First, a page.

BELOIT — Rock County Christian School (RCCS) is offering new classes on entrepreneurship thanks to a $100,000 grant from the Knight Foundation. The school has hired instructor Arthur Hendrick to teach classes and eventually guide students in crafting a business plan to launch their own entrepreneurial endeavors.
“Our seniors will develop a full-fledged business plan and go into business,” Hendrick said.
Thanks to Hendrick being on board, RCCS also will be launching a school store for students and bringing in community business leaders to discuss management techniques.
Students will be approaching business from a Christian perspective.
“Being an entrepreneur should be a calling from God, rather than viewing it as a career or something to do just to make money,” Hendrick said. “God gives us the talents we need to be an entrepreneur and we have the responsibility to make use of those talents.”
Hendrick said Hobby Lobby and Chick-fil-A were examples of large scale Christian businesses doing well.
Hendrick said students interested in business have to be willing to take risks, but have to also be skilled in organization and management. Having a strong Christian faith, he said, makes taking those risks a little easier.
Hendrick was CEO of Age Advantage Inc. for 16 years. The business administered government contracts to provide services to older people. He also marketed an exercise program for people with arthritis.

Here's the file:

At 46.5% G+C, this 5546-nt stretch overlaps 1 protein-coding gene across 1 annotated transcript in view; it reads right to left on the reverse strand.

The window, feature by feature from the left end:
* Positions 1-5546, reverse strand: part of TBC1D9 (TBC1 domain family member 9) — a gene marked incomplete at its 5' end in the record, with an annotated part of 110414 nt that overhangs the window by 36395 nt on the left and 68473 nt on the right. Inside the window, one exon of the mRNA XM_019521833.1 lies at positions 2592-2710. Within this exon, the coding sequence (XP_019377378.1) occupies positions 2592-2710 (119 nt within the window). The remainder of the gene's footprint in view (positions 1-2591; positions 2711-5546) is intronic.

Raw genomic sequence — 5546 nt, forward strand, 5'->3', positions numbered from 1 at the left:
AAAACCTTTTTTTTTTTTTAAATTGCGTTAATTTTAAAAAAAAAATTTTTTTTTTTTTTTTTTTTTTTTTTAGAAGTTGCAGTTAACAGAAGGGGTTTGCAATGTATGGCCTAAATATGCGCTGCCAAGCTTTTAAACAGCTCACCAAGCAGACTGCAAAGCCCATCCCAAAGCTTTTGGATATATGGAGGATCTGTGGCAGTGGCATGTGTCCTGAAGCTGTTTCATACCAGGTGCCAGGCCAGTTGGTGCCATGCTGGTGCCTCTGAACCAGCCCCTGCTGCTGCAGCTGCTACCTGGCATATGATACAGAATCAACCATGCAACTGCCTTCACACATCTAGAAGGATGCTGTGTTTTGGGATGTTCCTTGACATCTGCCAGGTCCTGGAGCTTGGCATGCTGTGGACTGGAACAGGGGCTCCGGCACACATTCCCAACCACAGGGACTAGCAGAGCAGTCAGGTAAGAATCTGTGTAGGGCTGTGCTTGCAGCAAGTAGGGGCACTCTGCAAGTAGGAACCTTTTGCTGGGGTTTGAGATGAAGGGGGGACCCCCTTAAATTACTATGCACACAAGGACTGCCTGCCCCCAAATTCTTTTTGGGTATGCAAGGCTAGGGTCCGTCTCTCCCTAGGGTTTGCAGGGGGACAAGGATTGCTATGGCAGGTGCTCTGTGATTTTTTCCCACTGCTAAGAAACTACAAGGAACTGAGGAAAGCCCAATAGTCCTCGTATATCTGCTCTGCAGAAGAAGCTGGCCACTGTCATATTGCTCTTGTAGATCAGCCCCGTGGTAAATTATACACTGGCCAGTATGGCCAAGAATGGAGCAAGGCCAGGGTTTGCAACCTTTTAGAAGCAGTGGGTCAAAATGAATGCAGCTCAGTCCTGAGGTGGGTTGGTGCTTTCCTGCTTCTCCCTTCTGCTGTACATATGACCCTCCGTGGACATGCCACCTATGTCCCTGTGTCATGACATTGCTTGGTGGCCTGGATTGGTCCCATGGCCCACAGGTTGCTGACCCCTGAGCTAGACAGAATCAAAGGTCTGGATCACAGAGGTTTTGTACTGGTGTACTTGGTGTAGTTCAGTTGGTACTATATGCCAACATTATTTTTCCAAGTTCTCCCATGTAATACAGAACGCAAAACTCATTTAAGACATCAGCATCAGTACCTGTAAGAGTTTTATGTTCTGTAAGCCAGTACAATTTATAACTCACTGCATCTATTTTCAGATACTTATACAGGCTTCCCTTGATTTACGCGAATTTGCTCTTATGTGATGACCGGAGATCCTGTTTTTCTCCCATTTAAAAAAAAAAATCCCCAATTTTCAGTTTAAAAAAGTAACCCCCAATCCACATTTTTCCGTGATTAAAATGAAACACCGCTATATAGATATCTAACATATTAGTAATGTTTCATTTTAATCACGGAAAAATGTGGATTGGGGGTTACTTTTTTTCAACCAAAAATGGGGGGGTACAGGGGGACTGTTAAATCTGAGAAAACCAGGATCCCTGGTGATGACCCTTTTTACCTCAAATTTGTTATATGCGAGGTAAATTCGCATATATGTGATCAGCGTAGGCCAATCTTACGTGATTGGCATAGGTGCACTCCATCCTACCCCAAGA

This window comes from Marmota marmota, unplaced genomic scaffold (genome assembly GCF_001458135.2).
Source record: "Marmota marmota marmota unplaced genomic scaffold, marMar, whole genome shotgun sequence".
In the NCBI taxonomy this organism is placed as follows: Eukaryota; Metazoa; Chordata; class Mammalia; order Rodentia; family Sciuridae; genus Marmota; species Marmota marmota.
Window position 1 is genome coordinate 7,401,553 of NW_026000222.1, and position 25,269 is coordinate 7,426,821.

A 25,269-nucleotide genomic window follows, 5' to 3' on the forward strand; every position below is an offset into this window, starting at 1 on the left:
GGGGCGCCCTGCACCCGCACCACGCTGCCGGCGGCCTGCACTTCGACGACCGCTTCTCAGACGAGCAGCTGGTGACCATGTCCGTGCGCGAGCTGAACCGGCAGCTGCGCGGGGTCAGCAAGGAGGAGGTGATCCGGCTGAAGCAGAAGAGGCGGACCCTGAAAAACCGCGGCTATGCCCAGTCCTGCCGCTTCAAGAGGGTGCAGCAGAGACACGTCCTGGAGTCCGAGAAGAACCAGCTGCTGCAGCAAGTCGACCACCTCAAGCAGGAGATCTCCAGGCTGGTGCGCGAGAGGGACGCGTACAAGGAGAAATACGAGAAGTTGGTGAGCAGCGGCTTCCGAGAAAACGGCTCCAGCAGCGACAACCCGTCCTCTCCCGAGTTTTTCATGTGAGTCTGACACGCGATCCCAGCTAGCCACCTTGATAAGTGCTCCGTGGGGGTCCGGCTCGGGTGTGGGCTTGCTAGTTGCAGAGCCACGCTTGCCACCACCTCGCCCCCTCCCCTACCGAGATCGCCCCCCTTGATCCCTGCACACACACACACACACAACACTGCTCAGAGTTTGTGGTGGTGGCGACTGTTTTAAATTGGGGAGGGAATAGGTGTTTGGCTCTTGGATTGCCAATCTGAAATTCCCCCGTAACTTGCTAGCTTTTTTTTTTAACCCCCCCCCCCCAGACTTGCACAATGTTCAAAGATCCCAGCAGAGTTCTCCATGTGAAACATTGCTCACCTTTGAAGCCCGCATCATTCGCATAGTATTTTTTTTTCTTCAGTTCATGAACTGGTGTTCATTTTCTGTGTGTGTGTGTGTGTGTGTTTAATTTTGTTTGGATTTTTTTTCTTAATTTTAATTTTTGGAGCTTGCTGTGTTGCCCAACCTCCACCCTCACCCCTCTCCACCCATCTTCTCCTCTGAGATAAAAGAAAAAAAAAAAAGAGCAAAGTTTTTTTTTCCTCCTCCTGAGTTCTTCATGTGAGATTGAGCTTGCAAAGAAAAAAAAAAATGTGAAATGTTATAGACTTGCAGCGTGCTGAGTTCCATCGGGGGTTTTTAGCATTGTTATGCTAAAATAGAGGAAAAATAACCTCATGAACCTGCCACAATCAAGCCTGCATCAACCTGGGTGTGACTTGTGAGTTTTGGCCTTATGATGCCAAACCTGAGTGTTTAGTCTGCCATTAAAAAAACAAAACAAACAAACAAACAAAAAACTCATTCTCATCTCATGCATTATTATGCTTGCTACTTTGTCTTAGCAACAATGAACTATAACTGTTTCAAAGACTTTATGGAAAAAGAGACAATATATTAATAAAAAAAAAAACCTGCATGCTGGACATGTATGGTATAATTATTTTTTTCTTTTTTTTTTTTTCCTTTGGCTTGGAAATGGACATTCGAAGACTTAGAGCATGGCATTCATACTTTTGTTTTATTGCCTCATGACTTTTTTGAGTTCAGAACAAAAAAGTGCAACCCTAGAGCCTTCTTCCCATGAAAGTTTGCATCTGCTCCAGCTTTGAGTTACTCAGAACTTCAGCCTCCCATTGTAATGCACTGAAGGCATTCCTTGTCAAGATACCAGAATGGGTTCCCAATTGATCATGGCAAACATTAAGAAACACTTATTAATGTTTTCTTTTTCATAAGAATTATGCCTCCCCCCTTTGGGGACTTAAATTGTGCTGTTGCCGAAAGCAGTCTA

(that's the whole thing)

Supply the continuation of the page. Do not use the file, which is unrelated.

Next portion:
“When I took over it in 1978, its revenue was $750,000. When I left in 1995, it was $5.5 million,” Hendrick said.
Hendrick’s also been involved in running furniture retail stores and gas stations.
In 1997 Hendrick started teaching economics courses, and was most recently teaching at BTC.
Hendrick said God has called him to be a teacher. He received the Excellence in Teaching Award while at Lakeland College in Madison.
RCCS also has a strong business emphasis at his elementary campus with Junior Achievement being offered.
“Teachers are encouraged to provide entrepreneurship principles during their regular teaching, and kids run little businesses in their classrooms,” said Tim Befus, RCCS administrator.
Befus said entrepreneur Matt Finnegan, one of the school’s board members, spoke to him about the idea two years ago. After meeting with different business people in the community, the Knight Foundation contacted RCCS.
“We'd love to be known as a school with a strong Christian entrepreneurship model,” Befus said.
RCCS also features a business of the month which recognizes businesses which are partners at the school.